How to obtain a waiver for certain criminal grounds of inadmissibility

IN ur prior article, it was pointed out that an application for an immigrant visa and certain non-immigrant visas may be denied due to certain criminal grounds of inadmissibility. In some cases, the applicant can request for a waiver so a visa can be issued despite that ground. A waiver is a request by the alien applicant to the U.S. government, through the USCIS, for “forgiveness” for the ground that the alien applicant has been found inadmissible so he can be granted the visa or green card despite of that criminal ground.

Under the Immigration and Naturalization Act (INA), waivers are available for the following criminal grounds:

• Certain crimes involving moral turpitude (CIMT). As a general, an alien who has committed or admits committing a CIMT is inadmissible. However, there is no need to file a waiver because you are not deemed to have committed a CMIT if:

• The crime was purely a political offense,

• The crime was committed when the alien was under 18 years of age, the alien has been released from prison or confinement, and it has been more than 5 years before the date of application for a visa was filed.

• The maximum penalty possible for the CIMT did not exceed imprisonment for one year and, if the alien was convicted of such crime, the sentence of imprisonment is not excess of 6 months

According to the Board of Immigration Appeals, a CMT “refers generally to conduct that shocks the public conscience as being inherently base, vile, or depraved, contrary to the rules of morality and the duties owed between man and man, either one’s fellow man or society in general”.  Examples of CIMT are murder, rape, incest, spousal abuse, and fraud, among others.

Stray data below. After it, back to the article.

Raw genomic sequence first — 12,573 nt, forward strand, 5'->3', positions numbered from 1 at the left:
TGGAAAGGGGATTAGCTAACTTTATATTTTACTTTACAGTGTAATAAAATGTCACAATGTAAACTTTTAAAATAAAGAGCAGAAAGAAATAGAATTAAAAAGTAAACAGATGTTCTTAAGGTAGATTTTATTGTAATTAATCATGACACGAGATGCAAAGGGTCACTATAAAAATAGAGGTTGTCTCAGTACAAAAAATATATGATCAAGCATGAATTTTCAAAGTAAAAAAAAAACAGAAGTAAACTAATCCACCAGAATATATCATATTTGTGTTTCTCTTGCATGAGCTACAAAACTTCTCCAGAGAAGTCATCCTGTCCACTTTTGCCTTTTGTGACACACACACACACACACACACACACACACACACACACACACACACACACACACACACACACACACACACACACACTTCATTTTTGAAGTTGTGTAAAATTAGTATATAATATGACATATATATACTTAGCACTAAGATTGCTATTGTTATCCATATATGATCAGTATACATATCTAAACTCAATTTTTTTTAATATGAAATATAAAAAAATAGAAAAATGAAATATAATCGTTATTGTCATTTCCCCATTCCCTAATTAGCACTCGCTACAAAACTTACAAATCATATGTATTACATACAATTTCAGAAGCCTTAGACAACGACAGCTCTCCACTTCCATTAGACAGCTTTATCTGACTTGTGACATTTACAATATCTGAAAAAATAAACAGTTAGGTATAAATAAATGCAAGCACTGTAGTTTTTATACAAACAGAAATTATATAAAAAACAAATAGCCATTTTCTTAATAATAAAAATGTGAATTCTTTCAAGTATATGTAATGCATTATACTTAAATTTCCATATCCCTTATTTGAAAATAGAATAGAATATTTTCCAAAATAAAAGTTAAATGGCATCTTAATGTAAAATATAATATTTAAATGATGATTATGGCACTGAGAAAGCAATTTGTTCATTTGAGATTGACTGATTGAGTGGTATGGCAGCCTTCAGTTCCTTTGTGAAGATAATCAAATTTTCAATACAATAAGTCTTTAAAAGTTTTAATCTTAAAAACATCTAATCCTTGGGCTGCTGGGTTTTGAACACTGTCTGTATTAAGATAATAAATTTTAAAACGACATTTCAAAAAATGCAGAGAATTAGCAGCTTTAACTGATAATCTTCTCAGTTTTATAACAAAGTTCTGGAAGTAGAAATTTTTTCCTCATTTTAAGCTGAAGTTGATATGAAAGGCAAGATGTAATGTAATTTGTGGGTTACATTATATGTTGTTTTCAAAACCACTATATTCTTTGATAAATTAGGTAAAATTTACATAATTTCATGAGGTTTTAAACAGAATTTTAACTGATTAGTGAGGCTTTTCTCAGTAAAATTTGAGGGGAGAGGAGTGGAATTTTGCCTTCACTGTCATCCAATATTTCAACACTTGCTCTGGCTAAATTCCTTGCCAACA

• A controlled substance violation of the laws of a foreign country or US state related to a single offense of simple possession of 30 grams or less of marijuana,

• Two or more convictions (not purely political ones), for which the sentences to confinement were a total of 5 years or more,

• Prostitution,

• Unlawful commercialized vice whether or not related to prostitution, and

• Certain aliens involved in serious criminal activity who have asserted immunity from prosecution.

The applicant must show one of the following: (1) he is an approved VWA self-petitioner, (2) the US citizen or permanent resident relative (spouse, son, daughter, or parents) would suffer extreme hardship if the applicant is denied, (3) at least 15 years have passed since the event, or crime happened and the alien have been rehabilitated, or (4) if it’s a crime involving prostitution, the alien has been rehabilitated and the admission to the US is not contrary to national welfare, safety, and security.

If you are contemplating of filing any waiver application or any immigration petition for that matter, it is advisable to seek the counsel of an immigration lawyer to guide you on the intricacies of filing for such a petition.



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Atty. Gwendolyn Malaya-Santos is a member of the State Bar of California and the Integrated Bar of the Philippines. To schedule for a free initial in-person consultation, please call Tel. Nos. (213) 284-5984 or (626) 329-8215. Atty. Santos’ office is located at 3450 Wilshire Blvd., Suite 1200, Los Angeles, CA 90010.


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Information contained in this article does not, nor is it intended to, constitutes legal advice for any specific situation and does not create a lawyer-client relationship. It likewise does not constitute a guarantee, warranty, or prediction regarding the outcome of your legal matter. 

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